She says certain behaviors can also indicate anxiety. “Fear has many symptoms. In young children, the fight or flight response is often triggered. So when a three-year-old, four-year-old or five-year-old is anxious, they will show behaviors such as screaming, crying, kicking, fighting, biting or running away.”
“In older children, there may be avoidance behaviour, physical symptoms such as headaches or stomachaches, withdrawal and disobedience, rudeness and disrespect. In other cases, the body reacts to fear by freezing. When a child seems lazy, disobedient or hesitant, it may actually be cerebral palsy from worry and stress.”
But the 15 sentences he mentions in his video mean nothing always to anxiety states. As some parents write in the comments, the child might say that he can’t sleep because all he really wants to do is stay up and play video games.
Melissa explains, “Kids are smart and sometimes they know what to say to get their way. This brings up an important point: for anxiety to be clinically diagnosed, these phrases must be accompanied by other symptoms. Parents should watch for irritability, trouble concentrating, persistent muscle tension, restlessness or impatience, and/or trouble sleeping.”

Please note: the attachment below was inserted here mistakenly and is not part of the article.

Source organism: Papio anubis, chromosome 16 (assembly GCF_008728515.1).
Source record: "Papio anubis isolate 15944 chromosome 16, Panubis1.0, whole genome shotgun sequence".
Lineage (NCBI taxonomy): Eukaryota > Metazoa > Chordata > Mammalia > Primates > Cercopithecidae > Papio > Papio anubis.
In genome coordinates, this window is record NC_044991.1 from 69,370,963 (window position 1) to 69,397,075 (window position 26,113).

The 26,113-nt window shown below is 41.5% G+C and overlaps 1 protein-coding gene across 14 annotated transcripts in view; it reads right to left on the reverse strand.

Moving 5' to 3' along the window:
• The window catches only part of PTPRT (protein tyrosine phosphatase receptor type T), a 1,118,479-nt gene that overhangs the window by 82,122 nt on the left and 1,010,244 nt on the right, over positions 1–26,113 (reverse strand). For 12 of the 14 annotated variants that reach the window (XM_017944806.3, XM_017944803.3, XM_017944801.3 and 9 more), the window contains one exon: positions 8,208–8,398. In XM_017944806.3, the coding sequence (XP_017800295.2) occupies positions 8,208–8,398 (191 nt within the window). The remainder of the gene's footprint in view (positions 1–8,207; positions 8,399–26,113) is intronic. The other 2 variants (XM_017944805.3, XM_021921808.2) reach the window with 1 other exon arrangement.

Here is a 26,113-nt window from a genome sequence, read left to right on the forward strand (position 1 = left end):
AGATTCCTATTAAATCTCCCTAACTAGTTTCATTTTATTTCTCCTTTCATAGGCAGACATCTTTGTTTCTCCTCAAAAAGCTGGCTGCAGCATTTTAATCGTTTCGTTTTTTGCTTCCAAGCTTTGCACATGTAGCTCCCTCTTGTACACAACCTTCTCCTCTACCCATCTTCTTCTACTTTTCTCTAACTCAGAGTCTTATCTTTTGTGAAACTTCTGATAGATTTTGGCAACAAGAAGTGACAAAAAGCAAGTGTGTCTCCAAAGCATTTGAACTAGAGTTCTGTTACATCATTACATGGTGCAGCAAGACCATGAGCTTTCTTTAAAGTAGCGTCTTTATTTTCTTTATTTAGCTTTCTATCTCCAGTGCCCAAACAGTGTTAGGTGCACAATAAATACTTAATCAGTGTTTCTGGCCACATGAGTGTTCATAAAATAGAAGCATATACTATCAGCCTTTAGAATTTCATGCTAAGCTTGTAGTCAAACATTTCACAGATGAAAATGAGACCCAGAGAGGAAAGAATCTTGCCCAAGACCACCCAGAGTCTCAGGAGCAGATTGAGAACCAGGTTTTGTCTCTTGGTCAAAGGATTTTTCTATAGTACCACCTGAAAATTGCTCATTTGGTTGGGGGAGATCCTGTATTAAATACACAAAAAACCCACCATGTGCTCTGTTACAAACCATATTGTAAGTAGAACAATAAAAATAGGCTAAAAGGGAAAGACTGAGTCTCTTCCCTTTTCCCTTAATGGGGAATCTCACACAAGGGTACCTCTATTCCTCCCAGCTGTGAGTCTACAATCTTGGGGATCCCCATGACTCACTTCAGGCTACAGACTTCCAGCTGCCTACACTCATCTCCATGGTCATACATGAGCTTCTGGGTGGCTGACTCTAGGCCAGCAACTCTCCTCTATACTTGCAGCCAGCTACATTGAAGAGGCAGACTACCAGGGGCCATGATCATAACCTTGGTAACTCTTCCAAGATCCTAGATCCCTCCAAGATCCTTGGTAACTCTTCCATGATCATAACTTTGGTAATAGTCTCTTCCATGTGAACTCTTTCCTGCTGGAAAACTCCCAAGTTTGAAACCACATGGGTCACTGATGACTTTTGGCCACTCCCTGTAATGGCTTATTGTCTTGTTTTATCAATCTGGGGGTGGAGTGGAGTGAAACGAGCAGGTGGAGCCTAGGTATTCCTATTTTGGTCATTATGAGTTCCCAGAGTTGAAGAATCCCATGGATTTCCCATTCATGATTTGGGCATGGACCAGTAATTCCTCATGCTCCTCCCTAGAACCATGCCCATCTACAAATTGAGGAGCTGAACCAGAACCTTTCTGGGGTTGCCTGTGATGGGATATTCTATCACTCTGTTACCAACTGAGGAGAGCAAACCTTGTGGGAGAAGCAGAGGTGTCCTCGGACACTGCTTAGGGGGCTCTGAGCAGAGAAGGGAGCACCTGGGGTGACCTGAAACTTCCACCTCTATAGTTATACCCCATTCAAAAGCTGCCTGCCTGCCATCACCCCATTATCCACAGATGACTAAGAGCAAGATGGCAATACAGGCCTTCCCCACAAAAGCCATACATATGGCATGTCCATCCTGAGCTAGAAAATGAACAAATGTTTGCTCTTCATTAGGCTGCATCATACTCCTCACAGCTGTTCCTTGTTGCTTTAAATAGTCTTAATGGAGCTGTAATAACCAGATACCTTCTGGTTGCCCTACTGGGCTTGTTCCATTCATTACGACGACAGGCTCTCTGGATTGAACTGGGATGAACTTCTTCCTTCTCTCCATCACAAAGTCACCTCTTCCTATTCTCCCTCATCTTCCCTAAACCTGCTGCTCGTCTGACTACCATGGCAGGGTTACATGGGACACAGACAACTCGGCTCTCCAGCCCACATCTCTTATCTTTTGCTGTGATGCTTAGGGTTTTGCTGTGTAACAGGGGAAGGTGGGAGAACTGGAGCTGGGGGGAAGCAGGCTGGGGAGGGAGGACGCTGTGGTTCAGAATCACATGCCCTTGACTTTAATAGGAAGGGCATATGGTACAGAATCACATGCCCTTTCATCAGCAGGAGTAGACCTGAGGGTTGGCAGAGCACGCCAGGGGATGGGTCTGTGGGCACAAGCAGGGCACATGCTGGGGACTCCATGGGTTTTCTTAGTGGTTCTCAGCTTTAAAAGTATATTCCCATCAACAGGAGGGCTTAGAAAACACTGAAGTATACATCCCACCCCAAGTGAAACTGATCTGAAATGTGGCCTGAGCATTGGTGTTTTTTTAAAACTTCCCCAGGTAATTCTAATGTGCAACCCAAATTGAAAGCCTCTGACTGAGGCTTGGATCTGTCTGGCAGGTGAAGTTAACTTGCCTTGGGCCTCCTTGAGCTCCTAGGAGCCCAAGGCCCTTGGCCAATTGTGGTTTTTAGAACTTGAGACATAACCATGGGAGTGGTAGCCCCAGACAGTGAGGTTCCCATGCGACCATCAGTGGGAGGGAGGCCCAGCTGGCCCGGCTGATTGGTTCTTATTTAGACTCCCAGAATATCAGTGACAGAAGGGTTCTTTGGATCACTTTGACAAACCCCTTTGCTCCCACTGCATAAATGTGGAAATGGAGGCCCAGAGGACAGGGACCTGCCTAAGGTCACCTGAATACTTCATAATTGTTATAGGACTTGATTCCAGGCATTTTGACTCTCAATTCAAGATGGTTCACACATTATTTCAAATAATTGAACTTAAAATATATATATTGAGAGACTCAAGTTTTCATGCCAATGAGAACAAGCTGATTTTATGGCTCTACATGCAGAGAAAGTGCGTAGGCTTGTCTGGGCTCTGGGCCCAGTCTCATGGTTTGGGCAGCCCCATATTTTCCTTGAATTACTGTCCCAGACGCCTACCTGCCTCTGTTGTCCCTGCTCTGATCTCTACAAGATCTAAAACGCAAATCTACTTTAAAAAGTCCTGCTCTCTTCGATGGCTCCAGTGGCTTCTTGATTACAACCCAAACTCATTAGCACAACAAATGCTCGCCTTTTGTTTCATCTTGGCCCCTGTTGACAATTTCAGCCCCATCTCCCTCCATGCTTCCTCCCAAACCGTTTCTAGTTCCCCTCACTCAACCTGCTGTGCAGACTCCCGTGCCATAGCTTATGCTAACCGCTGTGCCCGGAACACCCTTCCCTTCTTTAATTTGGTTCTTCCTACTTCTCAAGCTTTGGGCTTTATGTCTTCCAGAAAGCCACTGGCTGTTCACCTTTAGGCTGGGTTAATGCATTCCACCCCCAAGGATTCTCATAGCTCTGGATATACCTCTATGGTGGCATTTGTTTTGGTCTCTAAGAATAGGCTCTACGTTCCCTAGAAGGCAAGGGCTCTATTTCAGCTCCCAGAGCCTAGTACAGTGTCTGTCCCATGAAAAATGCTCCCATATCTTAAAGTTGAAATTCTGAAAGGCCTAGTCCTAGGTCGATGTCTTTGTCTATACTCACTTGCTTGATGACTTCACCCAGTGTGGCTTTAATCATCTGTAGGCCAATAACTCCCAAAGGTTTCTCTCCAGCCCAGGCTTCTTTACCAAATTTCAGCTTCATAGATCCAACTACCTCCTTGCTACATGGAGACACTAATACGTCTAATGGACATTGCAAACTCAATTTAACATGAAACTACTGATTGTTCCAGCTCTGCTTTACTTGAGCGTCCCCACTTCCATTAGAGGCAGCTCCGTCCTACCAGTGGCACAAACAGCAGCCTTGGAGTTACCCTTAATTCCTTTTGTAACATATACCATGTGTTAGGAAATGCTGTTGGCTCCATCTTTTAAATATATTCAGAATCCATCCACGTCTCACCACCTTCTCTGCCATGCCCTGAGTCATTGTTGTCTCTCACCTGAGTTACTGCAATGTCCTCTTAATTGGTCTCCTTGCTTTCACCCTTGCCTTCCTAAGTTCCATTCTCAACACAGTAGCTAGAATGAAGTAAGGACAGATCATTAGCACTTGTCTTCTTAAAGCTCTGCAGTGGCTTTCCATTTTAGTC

“The thing is, everyone experiences these symptoms from time to time. Crucially, the symptoms appear more often and for longer than their peers and disrupt the child’s life. For example, when a child falls behind in school because they are so anxious they can’t do their homework or even go to school.’
In conclusion, she would like to give advice to parents who recognize their child in her videos. “I think it’s important for parents to remember that the problems that bother children are their biggest problems. You don’t have to worry about rent, politics, caring for someone else, or other things that adults worry about.“
“So when your child comes to you with teenage drama and you dismiss the worry because you know from all your life experience that it’s really not a big deal, remember that he or she hasn’t had this life experience before and it’s for him or her big thing.”
“So listen, be empathetic, recognize their feelings and accompany them. Also remember that all these things you have to worry about as a parent are really stressful! Take time to care for yourself so you have the energy you need to be the patient, understanding, caring, and empathetic parent we all aspire to be.
And if, after reading this article, you’re wondering if you or your child need help learning new stress and anxiety management skills, find someone! If you are not sure who, contact your GP or paediatrician. They can often help and refer you to the right person!”
You can follow Melissa on Tiktok and Instagram.
Parenting often plays a big role in how children cope with anxiety. We recently published an article about 20 problematic educational trends that, in the worst case scenario, can harm children.
This post was translated from English by Megan Liscomb.